The Cognitive Interviewing Technique

21 Sep 2021
Written by: The TCM Group

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During the last 7 months Gary Rogers, Director of Investigations at The Investigation Company, has seen a 68% increase in workplace investigations.  And these complaints are tending to be increasingly complex – complaints which are the culmination of a history of poor behaviour (sometimes over a number of years) so are more complex in terms of unravelling the details. 

Here, Rogers explains the cognitive interview technique, developed by psychologists to give interviewees the time, space and opportunity to drawn down accurate memories.

We’ve all seen it on the TV.

The cops have the suspect in a darkened room, sat across the table, starting their interrogation with the line ‘we know you did it’!

This is the common perception of conducting interviews and, while we view these as police interviews, you would be surprised at how often this approach is used in the workplace.

If this sounds familiar, or is a technique that you yourself use, consider that the US Innocence Project reports that in over 300 overturned convictions due to false confessions, a number of factors were identified as being attributed to the interview technique used by law enforcement.

An investigative interview is, in my view, the single most important phase of the investigation process. This is the means to gathering as much information from the complainant, the respondent and the witnesses, as possible and a failure to conduct an effective interview is devastating.

Since 1992, the College of Policing has led in the introduction of the PEACE framework for investigations and includes investigative interviewing techniques that are based upon the Cognitive Interview.

Now, I am no psychologist, but I am a strong and avid supporter of conducting objective, unbiased interviews with witnesses when conducting investigations.

The Cognitive Interview (CI) technique is based upon psychological research into how individuals receive and store information in their memory – a function of the hippocampus, which is located in the temporal lobe.

Consider your PC.

You are likely to have a number of neatly organised folders where you store various pieces of information for various reasons or use. When you need them, you search through the folders to find the information you need, or if you need a new file to house new information you simply open one.

Our memory has a set number of ‘folders’ in its filing system so if it encounters a new and traumatic experience that doesn’t neatly fit into one of its ‘folders’ it tends to file fragments of that memory across the brain’s filing system, rather than in one specific file.

CI technique uses four methods to help witnesses retrieve as much information as possible by searching the various folders in their memory banks.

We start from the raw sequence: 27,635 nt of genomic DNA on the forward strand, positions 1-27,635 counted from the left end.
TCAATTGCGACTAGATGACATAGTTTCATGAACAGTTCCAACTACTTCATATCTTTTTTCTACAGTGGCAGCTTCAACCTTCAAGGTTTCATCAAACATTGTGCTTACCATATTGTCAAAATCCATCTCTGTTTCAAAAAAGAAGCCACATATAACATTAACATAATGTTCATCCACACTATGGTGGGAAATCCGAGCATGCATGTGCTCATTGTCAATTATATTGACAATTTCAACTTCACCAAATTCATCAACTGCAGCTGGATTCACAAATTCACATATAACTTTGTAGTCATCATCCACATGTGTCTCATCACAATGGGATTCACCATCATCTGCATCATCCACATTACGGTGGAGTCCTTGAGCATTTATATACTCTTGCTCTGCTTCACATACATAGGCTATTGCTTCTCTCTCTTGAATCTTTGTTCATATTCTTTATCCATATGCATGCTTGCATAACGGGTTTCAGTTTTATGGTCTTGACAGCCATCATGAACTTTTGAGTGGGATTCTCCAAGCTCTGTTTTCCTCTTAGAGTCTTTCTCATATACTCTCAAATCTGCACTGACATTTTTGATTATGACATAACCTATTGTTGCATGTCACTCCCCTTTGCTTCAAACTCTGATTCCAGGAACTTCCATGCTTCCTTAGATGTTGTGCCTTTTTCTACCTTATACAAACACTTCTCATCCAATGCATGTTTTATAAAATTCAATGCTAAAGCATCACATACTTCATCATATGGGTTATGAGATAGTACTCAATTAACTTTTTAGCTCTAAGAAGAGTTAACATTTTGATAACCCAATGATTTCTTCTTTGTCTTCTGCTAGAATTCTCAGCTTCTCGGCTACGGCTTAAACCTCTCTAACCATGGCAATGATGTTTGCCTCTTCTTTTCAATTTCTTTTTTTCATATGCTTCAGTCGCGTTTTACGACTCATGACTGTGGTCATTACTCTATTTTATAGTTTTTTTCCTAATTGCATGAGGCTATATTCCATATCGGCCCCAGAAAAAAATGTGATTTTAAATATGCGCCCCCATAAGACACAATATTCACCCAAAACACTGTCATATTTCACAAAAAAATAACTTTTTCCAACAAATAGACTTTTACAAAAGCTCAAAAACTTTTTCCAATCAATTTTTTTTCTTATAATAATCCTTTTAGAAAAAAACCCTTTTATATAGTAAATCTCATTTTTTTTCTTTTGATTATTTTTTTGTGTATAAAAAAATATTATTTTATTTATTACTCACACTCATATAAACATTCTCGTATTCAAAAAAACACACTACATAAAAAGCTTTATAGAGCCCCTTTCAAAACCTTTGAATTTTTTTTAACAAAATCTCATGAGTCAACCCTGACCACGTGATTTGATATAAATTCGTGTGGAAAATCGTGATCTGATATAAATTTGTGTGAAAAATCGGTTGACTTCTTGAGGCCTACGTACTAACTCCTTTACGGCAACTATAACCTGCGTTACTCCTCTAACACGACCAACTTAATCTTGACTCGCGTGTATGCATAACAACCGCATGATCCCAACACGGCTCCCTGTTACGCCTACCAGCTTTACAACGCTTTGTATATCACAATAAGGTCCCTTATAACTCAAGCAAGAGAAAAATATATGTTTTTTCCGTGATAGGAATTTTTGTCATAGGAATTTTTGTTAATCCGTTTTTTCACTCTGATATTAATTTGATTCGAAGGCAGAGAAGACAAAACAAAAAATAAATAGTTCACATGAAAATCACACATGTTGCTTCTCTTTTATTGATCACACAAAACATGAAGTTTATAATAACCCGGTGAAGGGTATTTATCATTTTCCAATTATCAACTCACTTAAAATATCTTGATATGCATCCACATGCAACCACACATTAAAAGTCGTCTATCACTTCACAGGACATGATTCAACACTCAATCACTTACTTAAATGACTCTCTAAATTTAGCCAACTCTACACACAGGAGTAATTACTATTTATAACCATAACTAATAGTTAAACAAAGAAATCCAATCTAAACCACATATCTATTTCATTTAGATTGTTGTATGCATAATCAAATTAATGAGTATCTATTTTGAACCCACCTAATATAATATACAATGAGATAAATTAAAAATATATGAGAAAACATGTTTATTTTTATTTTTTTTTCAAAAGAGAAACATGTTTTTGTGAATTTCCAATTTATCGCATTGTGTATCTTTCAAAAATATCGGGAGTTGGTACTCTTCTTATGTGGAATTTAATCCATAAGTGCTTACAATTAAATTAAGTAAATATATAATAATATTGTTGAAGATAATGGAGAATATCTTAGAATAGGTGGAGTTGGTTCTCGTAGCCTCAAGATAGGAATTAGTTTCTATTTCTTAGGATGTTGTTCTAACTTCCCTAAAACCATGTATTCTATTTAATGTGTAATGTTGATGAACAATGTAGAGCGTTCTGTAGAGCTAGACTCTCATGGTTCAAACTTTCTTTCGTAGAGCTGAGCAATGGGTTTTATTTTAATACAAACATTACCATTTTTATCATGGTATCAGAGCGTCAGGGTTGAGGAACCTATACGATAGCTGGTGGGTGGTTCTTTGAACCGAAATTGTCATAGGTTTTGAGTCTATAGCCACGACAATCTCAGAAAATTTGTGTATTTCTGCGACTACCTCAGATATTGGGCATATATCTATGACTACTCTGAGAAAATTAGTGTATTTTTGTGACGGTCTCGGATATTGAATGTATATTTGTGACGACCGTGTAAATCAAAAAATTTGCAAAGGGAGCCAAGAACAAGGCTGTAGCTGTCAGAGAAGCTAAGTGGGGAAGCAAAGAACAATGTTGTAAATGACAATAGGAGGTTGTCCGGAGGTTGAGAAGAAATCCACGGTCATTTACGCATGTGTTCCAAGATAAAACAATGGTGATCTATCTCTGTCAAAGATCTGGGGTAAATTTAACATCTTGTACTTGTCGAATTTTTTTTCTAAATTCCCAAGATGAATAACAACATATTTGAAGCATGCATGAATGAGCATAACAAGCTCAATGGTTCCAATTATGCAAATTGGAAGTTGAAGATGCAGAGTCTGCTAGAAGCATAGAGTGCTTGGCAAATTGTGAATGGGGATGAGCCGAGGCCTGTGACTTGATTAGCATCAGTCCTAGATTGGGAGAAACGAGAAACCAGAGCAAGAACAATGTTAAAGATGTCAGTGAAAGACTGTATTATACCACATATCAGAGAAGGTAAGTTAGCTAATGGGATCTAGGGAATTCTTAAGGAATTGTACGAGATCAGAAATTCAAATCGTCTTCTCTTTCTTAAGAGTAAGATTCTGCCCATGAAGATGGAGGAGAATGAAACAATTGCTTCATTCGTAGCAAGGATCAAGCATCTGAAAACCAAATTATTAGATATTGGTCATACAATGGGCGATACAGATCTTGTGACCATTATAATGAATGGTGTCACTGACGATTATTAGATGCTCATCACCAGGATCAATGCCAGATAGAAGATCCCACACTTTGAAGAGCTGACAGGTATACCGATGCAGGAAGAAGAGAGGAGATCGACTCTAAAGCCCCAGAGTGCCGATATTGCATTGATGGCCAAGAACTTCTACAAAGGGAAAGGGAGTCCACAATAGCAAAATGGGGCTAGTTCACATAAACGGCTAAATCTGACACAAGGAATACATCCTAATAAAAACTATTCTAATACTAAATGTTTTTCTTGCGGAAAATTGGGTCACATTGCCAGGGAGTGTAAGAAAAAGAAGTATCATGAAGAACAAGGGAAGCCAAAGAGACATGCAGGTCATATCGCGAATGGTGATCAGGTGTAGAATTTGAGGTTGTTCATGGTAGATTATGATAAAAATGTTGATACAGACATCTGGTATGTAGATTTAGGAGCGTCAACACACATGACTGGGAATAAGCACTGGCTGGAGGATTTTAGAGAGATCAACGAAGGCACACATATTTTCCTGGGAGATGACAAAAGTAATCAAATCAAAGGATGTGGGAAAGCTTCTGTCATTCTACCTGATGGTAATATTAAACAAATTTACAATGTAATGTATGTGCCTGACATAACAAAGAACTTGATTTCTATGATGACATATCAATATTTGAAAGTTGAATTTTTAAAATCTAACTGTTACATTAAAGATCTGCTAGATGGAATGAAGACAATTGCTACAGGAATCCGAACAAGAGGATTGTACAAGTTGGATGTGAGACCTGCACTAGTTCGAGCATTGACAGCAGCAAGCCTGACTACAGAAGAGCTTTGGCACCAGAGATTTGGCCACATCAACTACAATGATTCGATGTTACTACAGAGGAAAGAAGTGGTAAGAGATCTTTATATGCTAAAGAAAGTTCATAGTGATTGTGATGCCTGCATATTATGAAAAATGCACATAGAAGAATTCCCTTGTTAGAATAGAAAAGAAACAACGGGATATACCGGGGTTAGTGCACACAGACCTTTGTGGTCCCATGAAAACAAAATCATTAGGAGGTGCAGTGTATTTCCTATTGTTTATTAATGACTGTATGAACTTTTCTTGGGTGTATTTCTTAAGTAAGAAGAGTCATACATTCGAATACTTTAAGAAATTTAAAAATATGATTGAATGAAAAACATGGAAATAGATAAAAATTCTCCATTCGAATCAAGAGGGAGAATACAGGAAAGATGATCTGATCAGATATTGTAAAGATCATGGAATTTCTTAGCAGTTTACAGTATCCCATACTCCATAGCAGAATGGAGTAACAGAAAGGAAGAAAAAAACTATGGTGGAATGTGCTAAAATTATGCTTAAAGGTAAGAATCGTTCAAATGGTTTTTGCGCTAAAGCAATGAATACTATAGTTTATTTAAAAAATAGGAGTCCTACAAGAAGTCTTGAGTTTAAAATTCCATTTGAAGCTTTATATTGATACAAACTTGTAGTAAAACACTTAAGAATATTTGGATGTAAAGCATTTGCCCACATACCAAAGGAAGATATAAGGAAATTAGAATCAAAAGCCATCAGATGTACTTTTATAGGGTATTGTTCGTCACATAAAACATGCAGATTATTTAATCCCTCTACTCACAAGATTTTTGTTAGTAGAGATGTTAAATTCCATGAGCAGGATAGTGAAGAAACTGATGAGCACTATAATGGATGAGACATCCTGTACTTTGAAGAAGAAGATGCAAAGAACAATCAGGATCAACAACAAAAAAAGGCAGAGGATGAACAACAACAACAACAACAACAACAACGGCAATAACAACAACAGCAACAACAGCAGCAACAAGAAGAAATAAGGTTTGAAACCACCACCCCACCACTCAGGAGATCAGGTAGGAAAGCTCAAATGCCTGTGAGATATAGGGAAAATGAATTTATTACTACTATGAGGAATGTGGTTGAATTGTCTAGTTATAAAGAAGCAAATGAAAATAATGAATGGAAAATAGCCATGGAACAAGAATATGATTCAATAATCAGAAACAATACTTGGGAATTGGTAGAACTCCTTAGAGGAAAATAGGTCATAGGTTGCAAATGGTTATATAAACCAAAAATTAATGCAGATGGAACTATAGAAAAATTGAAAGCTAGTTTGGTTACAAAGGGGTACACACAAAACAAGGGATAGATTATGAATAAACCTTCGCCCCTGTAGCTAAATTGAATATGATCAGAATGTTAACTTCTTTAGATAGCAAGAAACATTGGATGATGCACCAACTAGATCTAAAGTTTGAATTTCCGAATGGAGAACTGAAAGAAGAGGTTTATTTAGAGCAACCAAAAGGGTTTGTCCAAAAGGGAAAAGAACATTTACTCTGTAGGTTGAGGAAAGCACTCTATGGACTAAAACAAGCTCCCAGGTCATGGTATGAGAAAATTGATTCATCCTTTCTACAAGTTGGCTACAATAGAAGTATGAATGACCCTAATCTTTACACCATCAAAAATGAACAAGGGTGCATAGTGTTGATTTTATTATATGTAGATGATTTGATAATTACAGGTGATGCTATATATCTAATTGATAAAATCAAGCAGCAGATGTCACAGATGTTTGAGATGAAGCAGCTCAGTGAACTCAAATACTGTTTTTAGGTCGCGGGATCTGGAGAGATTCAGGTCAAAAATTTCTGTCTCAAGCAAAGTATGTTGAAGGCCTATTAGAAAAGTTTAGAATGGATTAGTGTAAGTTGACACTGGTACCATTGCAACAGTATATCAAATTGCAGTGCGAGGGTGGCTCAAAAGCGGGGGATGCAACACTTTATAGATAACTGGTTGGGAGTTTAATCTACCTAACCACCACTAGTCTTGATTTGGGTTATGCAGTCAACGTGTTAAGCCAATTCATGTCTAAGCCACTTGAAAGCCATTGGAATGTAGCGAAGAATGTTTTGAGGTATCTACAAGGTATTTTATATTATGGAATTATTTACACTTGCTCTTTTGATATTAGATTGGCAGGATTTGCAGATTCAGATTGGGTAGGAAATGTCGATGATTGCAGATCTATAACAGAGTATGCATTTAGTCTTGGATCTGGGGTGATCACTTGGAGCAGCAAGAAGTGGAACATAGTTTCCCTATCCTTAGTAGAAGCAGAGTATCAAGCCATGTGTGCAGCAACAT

1. Mental reinstatement of Environmental and Personal Context

The participant is asked to mentally revisit the event. The interviewer may ask them to form a mental picture of the environment in which they witnessed the event. This picture could include the placement of objects such as windows or furniture, the lighting, or even the temperature. The participant is also asked to revisit their personal mental state during the event and then describe it in detail.

Some interviewers ask witnesses to close their eyes, or focus on a fixed point in space, to visualize the scene.

  1. Reporting the event from different perspectives

This is used to try and establish who was present at an event but, more importantly, to ask witnesses to consider what they think those present may have seen or heard.

The participant is asked to report the event from several different perspectives; like that of another witness. If the participant witnessed a robbery, the interviewer may ask ‘What do you think the cashier saw?’.

  1. Describing events in different orders

The participant creates a narrative of the event. They are then prompted to start the narrative from a point that is different from their initial starting point. This method is particularly useful to ‘fill the gaps’ – recalling events in a different order may present a memory not recalled initially.

  1. Detailed reporting

Witnesses are asked to recall every detail, what they saw, heard, smelt, felt, even if they think it may not be relevant. This step is important for two reasons.  Firstly, the participant may only initially report what information they assume to be important regardless of the fact that they are unaware of what information will have value. Secondly, recalling partial details may lead to recall of additional relevant information.  How often have you interviewed someone, only to have them make a casual remark towards the end of the interview that filled the missing piece of the jigsaw?

Whichever method you are using it is important to allow the witness to speak freely as they recall the details, ask them to use their own words to describe what they see, hear, etc.

This ensures that, as the interviewer, you are not subconsciously (or consciously) influencing the witnesses.

CI interviewing does require specialist training and is time consuming.  Building a professional relationship with the witness based on trust is key, as with all interviews.

However, in my experience, a workplace investigative process that is trusted by all parties to take the time to be fair, thorough, objective and impartial based on having as much of the evidence and facts available as possible, is worth its weight in gold.

Gary Rogers, Director of Investigation & Audit Services at The Investigation Company